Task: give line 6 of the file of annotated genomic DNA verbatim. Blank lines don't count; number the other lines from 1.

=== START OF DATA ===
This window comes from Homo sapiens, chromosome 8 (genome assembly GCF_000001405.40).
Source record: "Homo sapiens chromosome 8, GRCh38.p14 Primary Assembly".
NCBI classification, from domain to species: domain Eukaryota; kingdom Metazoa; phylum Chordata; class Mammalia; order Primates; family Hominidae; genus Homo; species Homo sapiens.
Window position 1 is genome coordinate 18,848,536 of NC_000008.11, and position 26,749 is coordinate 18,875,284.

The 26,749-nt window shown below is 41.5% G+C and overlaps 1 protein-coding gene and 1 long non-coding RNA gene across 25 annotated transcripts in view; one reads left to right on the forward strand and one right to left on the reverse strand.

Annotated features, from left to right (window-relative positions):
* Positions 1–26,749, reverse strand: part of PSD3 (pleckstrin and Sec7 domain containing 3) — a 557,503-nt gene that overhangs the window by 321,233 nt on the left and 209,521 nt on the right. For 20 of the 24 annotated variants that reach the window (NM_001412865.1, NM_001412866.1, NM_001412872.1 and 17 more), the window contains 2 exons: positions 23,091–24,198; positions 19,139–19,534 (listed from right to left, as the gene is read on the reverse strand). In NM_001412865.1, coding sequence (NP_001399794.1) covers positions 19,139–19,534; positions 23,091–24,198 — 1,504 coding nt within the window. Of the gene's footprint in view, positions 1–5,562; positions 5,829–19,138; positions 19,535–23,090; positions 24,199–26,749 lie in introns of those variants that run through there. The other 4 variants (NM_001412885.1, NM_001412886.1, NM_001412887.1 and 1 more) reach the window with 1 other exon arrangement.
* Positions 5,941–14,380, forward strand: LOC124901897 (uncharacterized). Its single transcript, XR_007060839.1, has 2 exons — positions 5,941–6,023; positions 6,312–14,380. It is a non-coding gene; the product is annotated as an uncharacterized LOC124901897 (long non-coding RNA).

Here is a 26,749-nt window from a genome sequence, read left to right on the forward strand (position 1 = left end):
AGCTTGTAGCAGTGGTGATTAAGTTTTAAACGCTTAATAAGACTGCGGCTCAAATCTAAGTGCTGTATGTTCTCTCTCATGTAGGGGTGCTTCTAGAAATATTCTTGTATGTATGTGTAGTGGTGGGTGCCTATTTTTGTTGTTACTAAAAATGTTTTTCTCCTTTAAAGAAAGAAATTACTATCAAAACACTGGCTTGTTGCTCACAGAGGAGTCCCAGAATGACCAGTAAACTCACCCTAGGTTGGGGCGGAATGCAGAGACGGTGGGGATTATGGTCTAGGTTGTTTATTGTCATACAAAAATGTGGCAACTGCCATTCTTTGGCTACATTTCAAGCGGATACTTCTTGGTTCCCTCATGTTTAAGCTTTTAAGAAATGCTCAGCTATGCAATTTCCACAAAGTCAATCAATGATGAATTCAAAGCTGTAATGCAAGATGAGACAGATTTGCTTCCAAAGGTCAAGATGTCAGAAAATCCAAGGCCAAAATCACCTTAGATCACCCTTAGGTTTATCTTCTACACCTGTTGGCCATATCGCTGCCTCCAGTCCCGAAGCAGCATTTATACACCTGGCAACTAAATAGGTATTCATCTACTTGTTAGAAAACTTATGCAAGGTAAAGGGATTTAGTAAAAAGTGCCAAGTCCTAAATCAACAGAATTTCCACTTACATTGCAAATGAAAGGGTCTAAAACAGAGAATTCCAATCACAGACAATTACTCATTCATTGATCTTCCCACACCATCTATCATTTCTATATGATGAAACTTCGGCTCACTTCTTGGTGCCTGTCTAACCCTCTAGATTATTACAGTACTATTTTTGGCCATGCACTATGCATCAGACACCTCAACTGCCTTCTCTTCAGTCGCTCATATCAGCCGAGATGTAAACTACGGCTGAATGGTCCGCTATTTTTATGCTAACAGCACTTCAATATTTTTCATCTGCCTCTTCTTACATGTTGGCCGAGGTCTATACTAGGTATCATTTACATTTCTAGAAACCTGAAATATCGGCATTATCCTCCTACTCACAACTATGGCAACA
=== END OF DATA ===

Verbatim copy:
Annotated features, from left to right (window-relative positions):